Thomasville Times Enterprise

April 12, 2014

You can't domesticate sin

Ann Nunnally

— I dreamed last night about trying to domestic ate a wild animal. The dream went something like this. I was entertaining out- of-town company and they decided to help me reorganize an outside storage area.  They thought I needed some extra storage shelves outside a den window. I bought the shelving and shortly my storage problems were solved, but another problem quickly appeared. 

The shelving allowed a cute, little varmint to peer into the den and catch our attention. My friends and I scurried outside to offer friendship and food to our new visitor. He gladly took the bread scraps we offered and made us feel happy that we were able to help.  Soon, we moved to the water project, providing fresh clean water to a little guy who had always drunk from water in the wild.  After clearing a downspout, we could run water that was clean and pure to the little guy. He looked happy with his new water source. He quickly discovered that he could traverse the downspout and soon ended up in the den, face to face with his rescuers. The boundaries were blurred and the relationship quickly changed.

The dream went downhill from then. There was the bite where I could literally feel the pain of pulling my finger from his imbedded tooth, his escape to a hiding place underneath the sofa and then the chase that brought on his “need to go” on my newly cleaned carpet. As I chased him out the door, locked it and closed off the drain entrance, I felt like a wounded failure. My efforts to make life better for this wild, but cute animal had only traumatized both of us. 

When I woke up, I realized my dream was an example of social Christianity.  I remembered the lesson taught in the word of God that you can’t domesticate sin! No matter how much you try to make it better for a person by giving food, water, shelter — a better life — unless there is a born-again experience where the spirit of a person is made new, nothing permanently changes.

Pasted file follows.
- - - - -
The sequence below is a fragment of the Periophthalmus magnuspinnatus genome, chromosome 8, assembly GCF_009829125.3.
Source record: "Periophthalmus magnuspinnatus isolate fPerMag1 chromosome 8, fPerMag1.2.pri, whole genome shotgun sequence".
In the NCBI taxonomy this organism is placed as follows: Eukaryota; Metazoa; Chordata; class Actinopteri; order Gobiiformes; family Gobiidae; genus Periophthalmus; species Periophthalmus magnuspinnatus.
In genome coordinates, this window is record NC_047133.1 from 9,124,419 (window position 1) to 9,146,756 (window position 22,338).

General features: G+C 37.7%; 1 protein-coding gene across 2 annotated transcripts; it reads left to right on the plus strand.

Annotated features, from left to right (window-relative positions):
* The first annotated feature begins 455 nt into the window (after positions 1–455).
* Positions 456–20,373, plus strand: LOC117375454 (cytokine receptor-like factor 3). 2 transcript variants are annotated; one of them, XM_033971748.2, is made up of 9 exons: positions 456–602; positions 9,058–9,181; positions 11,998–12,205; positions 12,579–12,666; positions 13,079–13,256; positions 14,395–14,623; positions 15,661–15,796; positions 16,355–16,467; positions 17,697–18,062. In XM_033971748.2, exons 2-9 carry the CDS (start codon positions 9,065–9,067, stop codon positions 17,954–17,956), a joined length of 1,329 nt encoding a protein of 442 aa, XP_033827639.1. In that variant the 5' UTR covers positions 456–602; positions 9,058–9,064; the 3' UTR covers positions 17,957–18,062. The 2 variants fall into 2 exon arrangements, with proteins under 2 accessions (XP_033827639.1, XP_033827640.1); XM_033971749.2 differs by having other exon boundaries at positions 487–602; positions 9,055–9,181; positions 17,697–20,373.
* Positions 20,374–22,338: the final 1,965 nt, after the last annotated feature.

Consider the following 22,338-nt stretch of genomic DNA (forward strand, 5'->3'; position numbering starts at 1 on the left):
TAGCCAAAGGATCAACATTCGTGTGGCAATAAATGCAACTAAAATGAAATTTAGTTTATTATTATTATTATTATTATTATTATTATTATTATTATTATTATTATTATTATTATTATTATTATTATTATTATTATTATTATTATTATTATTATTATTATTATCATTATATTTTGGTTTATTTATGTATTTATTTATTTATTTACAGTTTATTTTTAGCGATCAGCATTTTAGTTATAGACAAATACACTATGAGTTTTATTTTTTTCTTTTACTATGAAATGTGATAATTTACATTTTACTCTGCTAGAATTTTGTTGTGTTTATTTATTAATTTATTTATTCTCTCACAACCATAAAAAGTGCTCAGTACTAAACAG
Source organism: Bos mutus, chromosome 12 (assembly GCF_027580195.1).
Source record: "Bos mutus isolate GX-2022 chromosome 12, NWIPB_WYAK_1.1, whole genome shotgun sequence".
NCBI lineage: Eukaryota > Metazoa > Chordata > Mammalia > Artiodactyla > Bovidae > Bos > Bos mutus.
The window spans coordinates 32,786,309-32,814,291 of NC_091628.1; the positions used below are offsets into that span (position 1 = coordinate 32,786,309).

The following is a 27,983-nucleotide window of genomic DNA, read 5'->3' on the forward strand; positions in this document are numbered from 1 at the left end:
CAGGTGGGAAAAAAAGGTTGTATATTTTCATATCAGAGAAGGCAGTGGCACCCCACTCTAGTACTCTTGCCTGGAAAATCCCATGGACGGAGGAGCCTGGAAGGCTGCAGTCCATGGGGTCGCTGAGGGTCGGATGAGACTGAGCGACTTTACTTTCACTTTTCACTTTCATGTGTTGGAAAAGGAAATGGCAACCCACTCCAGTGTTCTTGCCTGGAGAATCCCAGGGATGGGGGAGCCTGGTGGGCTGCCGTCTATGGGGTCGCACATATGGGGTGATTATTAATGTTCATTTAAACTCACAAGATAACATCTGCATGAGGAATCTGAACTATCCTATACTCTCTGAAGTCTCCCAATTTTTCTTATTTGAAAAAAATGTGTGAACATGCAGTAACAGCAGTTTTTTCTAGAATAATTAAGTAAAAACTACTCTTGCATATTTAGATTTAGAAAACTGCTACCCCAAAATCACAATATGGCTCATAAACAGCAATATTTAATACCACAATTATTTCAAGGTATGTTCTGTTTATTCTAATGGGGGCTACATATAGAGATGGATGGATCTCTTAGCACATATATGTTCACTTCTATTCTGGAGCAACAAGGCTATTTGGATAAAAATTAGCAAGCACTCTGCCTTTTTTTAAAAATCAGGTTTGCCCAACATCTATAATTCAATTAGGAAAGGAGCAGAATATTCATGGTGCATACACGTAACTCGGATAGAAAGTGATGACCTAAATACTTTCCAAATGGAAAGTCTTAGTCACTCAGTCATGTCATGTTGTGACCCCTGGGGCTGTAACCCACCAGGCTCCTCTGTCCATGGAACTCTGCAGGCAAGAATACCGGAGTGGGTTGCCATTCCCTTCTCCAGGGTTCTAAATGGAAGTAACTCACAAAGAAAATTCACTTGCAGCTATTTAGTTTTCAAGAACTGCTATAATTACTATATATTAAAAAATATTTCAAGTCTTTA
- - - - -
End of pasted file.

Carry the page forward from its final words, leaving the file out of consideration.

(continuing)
The Old Covenant is an example of my dream. God created a plan of atonement for mankind’s sin through sacrifices and burnt offerings. The High Priest would yearly take the sins of the people and place them on a scapegoat, drive it outside the city walls to die and bear the punishment of the sin of the people. He would take the blood of an innocent lamb, spread it on the altar and cover everything that had been touched by sin.  The problem was the offering had to be repeated again and again because the people continued to live in sin. They were covered, but not changed.

The New Covenant brought through the final sacrifice and shed blood of Jesus the opportunity to be “born again.” The opportunity to have a spirit within that is not contrary to God but in agreement with God. 

 Consider 2 Corinthian 5:17’s message, “Therefore if any person is [ingrafted] in Christ (the Messiah) he is a new creation (a new creature altogether); the old [previous moral and spiritual condition] has passed away.  Behold the fresh and new has come!” AMP

I’m thankful for last night’s dream, the reminder that changing mankind’s conditions never changes mankind, and the truth of the word of God that says in John chapter 3, “You must be born-again.”